What do plants and worms and humans have in common, and how can they help humans?
To address that deceptively simple question, Professors Anne Britt of Plant Biology and JoAnne Engebrecht of Molecular and Cellular Biology are collaborating through the first-ever College of Biological Sciences Kingdom-Crossing grant to identify genes shared by plants and worms that are involved in DNA metabolism.
Their work may ultimately pinpoint new genes that are key to genome stability and that, when malfunctioning, cause disease.
“Understanding how our genomes are maintained, whether in plants or worms or humans, is critical in diseases like cancer,” Engebrecht said. “Everyone has someone who has been affected by cancer in their lives and the disease is clearly a consequence of genome instability.”
She added that they are trying to understand how that process works with the ultimate goal of providing either diagnostics or chemotherapy agents.
“Anne and JoAnne’s collaboration exemplifies the spirit of our Kingdom-Crossing grants,” Dean James E. K. Hildreth said. “They are reaching beyond their own areas of expertise to find the commonalities between life forms. This type of research will hopefully contribute to real-world solutions for major problems in the areas of health, food and the environment.”
The project idea took seed in Britt’s lab.
“I work in Arabidopsis and what we found is that when expose the plant to ionizing radiation, Arabidopsis switches on hundreds of genes in response,” Britt said.
The Britt lab found that plants, unlike animals, strongly upregulate hundreds of genes in response to DNA damage. The most overrepresented category of those genes were ones involved in DNA metabolism, which includes repair, recombination and synthesis. And, in fact, at the top of the list was the breast cancer gene, BRCA1.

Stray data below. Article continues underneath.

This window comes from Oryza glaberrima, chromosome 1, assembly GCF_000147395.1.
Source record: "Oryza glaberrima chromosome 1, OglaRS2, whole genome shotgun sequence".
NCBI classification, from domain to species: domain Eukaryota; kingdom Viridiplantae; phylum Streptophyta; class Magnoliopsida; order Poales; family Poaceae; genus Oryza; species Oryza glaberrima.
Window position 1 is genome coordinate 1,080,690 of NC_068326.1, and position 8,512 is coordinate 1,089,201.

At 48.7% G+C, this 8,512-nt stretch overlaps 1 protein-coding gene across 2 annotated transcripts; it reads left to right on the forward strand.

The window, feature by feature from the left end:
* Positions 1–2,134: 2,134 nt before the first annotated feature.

Britt began looking for a way to find out whether those same genes would be conserved in all eukaryotes or if they are plant-specific.
“Given the importance of BRCA1, there might be other transcripts in the group that are incredibly important for genome stability and maybe even cancer biology. In which case it would be great to look for them in animal systems,” Britt said.
So Britt approached Engebrecht, who works with the worm Caenorhabditis elegans, thinking the worms might be an ideal intermediary between her plant gene list and the animal kingdom.
Through the Kingdom-Crossing grant, which fosters collaboration between experts in different life systems, the professors were able to hire researcher Kayla Aung to bridge the work between their labs.
Aung spearheaded the project, setting to work with Britt’s Arabidopsis gene list and generating a new one of orthologous genes in C. elegans. She then developed an assay to explore whether, when she inactivates these orthologous genes in worms and then exposes them to radiation, the worms show sensitivity to the radiation.
Sensitive genes go on a short list of good candidates for those involved in genome stability of both plant and animal systems.
“I’ve found some interesting candidates for further investigation,” Aung says, “And there are still many more to assay.”
Britt added that the technique is a novel one, and that Arabidopsis and C. elegans are actually ideal organisms for the hunt for genes involved in disease.
“People did look for upregulated genes in animals and fungi but they found that the effects were small and therefore hard to observe reproducibly,” she said.
She added that looking for cancer genes by knocking out various genes and then looking for sensitivity to radiation would kill the cell line in those systems, whereas both plants and worms are perfectly fine. They mature into viable organisms despite the gene inactivation and radiation.
The researchers said the project is a good proof-of-concept endeavor for this method of gene-function discovery, adding that their collaboration has enriched their own research.
“It’s been fun to interact with Anne and think a little bit outside of what my normal sphere of science is,” Engebrecht said. “We try to think in larger terms when we’re discussing and I learn things I wouldn’t with specialists from my own lab.”
“For every scientist on campus you chat with regularly, they chat with other scientists, and it creates new connections not just with two people, but dozens,” Britt added.
Contributed by Betsy Towner Levine, College of Biological Sciences